WiWiC’s Educator Conference Set For April

Jean Eells and Rebecca Christoffel will headline the upcoming Wisconsin Women in Conservation Educator Network Conference on April 28 in Stevens Point.

The conference theme is “Lighting the Fire with Women Landowners.” The day-long, non-traditional event will run from 9:30 a.m. to 3:30 p.m. in the Sentry World Atrium. Space is limited and registration is open now at WiWiC.org. 

What is the key ingredient to supporting Wisconsin women who want to learn how to best steward their land? According to research done by Eells and Christoffel for over two decades, the answer is conservation educators who understand and use educational strategies and outreach that work best for women.

WiWiC, a national leader in women-focused conservation education, is hosting this first-of-its-kind gathering to bring together conservation educators from across the state to learn about these best practices to support the increasingly powerful and growing demographic of women landowners. Women are now 35 percent of the primary operators on Wisconsin’s farmland. Twenty-two percent of the women in this group have been farming for 10 years or less. 

“I feel it’s so important to learn to work with women landowners on conservation because women own or co-own almost half of the agricultural land in the USA, including Wisconsin,” says Christoffel. “In addition, women generally view their land as community rather than commodity and are interested in learning how all of the pieces fit together. This mindset is a natural fit for ecology and conservation.”

Christoffel’s work focuses on the human dimensions of natural resources management. She’s served as the State Wildlife Extension Biologist and a faculty member at Iowa State University. Christoffel is now a researcher at E Resources Group, and is the primary evaluator on the WiWiC project. She and her husband steward 30 acres of restored prairie on the Wisconsin/Illinois border.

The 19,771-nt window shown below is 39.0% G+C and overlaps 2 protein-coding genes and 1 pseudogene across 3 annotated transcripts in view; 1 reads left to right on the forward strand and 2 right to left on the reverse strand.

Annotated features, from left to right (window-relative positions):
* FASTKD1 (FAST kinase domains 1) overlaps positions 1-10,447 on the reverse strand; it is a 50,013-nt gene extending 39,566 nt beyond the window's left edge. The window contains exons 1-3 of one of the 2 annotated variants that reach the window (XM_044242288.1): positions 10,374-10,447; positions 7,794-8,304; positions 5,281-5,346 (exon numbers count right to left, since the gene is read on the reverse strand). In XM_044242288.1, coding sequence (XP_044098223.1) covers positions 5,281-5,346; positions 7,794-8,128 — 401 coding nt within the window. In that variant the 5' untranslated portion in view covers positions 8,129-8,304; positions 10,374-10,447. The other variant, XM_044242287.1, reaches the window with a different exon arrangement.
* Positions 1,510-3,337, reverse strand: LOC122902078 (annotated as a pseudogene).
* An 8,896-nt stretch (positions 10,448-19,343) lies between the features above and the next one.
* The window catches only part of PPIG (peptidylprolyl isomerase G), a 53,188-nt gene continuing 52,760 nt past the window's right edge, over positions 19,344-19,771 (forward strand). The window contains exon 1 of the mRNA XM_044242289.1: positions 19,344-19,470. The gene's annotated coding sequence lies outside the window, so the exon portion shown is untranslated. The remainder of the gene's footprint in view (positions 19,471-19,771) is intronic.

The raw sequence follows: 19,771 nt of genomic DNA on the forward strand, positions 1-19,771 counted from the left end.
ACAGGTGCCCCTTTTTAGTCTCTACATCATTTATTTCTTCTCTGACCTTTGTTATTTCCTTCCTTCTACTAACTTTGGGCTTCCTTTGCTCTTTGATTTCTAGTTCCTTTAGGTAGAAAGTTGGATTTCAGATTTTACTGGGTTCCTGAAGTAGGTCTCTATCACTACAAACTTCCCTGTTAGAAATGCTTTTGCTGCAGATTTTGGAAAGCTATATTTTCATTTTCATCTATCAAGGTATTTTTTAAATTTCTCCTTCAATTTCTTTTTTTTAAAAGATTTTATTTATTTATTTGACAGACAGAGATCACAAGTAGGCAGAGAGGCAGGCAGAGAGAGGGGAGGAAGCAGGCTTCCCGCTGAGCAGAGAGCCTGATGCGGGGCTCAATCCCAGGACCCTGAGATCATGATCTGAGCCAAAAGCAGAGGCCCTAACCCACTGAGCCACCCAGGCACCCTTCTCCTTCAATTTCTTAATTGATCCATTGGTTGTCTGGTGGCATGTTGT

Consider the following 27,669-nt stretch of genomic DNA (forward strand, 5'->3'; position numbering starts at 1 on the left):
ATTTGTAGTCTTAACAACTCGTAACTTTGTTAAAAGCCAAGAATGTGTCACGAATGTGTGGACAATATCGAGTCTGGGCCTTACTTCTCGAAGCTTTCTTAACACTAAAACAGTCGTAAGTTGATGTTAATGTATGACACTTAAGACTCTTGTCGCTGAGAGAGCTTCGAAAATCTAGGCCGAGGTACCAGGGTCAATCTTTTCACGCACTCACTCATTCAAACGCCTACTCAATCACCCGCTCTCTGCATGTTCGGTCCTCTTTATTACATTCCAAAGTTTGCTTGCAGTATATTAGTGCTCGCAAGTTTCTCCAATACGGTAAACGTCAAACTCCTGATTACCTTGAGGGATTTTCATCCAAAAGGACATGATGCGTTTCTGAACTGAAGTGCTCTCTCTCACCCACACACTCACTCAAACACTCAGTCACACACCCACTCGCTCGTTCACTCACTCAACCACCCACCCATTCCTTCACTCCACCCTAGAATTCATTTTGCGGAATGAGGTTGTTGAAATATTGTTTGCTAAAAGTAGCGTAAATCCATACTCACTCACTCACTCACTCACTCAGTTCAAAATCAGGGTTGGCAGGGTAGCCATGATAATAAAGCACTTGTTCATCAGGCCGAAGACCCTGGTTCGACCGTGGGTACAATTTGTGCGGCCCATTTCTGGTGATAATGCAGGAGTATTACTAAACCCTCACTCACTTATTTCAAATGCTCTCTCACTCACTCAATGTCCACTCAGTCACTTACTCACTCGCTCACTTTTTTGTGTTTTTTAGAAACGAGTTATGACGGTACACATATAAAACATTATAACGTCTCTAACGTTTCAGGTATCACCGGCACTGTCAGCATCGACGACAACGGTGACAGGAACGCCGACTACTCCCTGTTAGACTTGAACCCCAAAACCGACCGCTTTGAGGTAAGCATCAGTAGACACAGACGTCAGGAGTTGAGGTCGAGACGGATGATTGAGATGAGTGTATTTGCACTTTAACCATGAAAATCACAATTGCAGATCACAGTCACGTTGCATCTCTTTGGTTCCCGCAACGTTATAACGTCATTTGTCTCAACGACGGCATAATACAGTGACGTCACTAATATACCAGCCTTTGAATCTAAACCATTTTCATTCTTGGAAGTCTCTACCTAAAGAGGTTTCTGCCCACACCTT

“At this conference we will introduce the Learning Circle model and how it works to support best practices in women landowner education, based on years of research in how women land stewards learn best,” says Eells, the founder of E Resources Group, and the leading researcher in this subject nationally. She facilitates the evaluation component of WiWiC.

“Our research has shown that peer-based, interactive learning environments work extremely well to provide support for women to take action on conservation plans and vision for their land,” she adds.

Eells works from the prairie pothole region of north central Iowa, and partners closely with her tenant to care for the family farmland. She has operated E Resources Group, LLC since 1997. In 2021, Eells won Conservation Professional of the Year from the International Soil and Water Conservation Society, Conservationist of the Year from the National Professional Organization of Women in NRCS, and Iowa Woman Conservationist given by the Conservation Districts of Iowa and the NRCS Federal Women’s Program in Iowa.

“This whole conference will very intentionally reflect the interactive Learning Circle approach to women’s education, reflecting how our research shows that women best learn by interacting with each other,” says Christoffel. “Anyone interested in this topic is welcome to come, whether you are a conservation volunteer or paid staff, to experience creating welcoming settings for women-focused education and bring home new ideas for your work.”

The WiWiC Educator Conference will also include opportunities for conservation educators to network, connect and mentor each other. The conference partner organizations will have resources available to further strengthen educator toolkits. All Wisconsin conservation educators, both men and women, who are interested in learning effective ways of working with women landowners are welcome, from agency staff to non-profit organizations and educators in volunteer roles. Conservationists early in their careers are encouraged to attend. Space is limited and the whole day session including lunch is $25 until April 1 ($35 after), thanks to support from NRCS Wisconsin and The Nature Conservancy. Scholarships are also available.